Sustainable Higher Education Funding and Fees in South Africa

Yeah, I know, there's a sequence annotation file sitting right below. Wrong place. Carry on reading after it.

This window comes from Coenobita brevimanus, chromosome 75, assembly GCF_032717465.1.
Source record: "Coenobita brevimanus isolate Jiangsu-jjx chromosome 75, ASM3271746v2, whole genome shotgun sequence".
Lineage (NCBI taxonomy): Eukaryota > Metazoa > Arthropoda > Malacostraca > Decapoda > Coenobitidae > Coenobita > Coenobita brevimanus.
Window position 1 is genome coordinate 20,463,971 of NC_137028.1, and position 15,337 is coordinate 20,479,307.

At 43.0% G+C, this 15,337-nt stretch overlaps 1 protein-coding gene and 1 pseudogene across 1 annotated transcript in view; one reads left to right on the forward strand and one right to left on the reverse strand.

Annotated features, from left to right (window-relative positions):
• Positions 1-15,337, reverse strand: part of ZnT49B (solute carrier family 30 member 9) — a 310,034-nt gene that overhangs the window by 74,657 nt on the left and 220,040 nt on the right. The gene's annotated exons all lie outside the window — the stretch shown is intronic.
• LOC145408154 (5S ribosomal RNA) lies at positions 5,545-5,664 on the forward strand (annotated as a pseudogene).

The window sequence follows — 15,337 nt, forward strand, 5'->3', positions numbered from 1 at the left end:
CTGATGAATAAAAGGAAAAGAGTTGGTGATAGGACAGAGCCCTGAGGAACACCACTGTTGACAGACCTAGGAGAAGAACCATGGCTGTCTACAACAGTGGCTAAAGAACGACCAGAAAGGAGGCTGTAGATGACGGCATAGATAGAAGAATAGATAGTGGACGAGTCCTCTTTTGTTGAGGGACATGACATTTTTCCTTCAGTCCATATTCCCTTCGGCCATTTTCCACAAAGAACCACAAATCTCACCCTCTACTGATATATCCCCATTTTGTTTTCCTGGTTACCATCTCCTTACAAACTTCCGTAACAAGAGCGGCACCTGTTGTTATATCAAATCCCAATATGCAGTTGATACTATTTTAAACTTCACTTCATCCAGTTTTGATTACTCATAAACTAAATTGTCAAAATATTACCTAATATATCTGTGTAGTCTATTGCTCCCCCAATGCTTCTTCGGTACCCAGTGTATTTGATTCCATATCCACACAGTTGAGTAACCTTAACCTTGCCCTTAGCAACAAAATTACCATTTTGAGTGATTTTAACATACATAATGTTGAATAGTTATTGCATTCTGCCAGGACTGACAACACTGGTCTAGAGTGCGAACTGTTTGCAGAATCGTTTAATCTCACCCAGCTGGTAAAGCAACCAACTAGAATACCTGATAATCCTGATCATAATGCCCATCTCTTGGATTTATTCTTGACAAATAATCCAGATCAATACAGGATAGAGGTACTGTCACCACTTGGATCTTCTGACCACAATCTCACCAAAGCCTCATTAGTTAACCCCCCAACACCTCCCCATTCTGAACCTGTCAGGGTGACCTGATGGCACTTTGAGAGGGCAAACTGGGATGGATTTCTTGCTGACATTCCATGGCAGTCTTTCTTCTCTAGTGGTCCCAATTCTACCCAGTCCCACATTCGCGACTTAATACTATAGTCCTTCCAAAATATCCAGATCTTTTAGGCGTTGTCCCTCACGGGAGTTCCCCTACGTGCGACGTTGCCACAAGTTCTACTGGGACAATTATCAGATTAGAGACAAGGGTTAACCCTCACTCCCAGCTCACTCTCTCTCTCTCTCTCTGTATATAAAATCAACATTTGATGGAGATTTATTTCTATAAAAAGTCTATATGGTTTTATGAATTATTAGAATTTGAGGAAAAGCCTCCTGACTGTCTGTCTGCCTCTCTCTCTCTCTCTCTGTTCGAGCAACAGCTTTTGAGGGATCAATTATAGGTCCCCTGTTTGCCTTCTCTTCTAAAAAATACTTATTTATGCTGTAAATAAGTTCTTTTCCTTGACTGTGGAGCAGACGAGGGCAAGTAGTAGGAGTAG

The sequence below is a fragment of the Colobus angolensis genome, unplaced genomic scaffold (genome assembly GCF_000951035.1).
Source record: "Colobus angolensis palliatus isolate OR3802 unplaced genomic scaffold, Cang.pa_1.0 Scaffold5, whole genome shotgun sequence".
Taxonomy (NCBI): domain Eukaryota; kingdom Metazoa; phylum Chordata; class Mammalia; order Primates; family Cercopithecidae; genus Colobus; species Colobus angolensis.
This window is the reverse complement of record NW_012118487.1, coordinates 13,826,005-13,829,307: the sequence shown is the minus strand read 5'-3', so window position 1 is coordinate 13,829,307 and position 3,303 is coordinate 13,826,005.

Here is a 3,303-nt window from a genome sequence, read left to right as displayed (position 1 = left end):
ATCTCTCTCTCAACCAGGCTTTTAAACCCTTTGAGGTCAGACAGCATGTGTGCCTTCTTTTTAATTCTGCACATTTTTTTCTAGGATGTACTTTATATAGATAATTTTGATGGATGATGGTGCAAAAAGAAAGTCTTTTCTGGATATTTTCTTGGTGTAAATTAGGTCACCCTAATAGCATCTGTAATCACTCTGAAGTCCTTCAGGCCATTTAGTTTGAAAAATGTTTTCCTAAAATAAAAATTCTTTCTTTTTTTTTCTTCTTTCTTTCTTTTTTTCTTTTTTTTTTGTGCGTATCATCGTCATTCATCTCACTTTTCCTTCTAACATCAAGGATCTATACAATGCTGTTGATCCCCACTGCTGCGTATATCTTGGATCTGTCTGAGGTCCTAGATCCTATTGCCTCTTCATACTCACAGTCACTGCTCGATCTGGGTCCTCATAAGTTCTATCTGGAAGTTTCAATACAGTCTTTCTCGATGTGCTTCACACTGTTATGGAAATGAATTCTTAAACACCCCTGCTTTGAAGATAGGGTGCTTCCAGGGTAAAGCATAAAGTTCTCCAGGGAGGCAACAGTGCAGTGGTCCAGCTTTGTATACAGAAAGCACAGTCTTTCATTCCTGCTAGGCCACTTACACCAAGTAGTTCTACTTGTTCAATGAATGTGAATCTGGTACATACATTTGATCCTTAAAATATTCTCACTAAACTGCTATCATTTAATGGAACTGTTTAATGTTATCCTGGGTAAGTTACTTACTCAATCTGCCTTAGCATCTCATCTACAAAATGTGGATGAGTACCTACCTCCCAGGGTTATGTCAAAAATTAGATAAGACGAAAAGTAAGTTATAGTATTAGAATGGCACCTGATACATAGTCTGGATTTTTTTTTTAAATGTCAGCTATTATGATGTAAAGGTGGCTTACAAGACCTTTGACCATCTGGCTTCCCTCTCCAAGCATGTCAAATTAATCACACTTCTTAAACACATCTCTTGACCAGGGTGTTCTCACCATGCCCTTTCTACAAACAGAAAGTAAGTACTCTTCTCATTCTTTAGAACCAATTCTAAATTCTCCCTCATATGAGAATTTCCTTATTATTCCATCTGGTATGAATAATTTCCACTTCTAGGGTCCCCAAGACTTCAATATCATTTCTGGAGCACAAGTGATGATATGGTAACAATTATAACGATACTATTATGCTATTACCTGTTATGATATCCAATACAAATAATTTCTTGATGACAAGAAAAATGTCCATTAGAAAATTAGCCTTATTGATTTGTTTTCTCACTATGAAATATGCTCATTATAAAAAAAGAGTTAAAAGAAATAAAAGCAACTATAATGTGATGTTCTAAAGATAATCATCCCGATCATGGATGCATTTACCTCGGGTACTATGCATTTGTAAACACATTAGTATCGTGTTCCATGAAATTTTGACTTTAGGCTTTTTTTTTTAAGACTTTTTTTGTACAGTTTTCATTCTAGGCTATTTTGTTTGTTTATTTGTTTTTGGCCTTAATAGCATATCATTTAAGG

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Since late in 2015, the South African government has been under pressure to respond to an unprecedented post-1994 student movement demanding free university tuition. The no fee increase concession has placated university students for the time-being and given government time to reflect and consult on the future funding of South African higher education, and the inevitable trade-offs that will accompany any revised funding framework. The media debate has generally been ill-informed. Often overlooked is the evidence that no fees in an inefficient university system characterised by low participation and high inequality will benefit the country’s elite and further dampen the contribution of higher education to development. Nor can universities alone provide the skilled labour needed for economic growth. Structural and funding reform is needed but government does not have infinite reserves. The evidence shows that what is required for equitable and sustainable transformation is a differentiated post-school system, with differentiated funding and fees; an acknowledgement of the trade-offs between participation, public investment and fees in the university system; and a coordinated effort between students and leaders from all sectors to re-establish the university’s role in reducing poverty and driving development.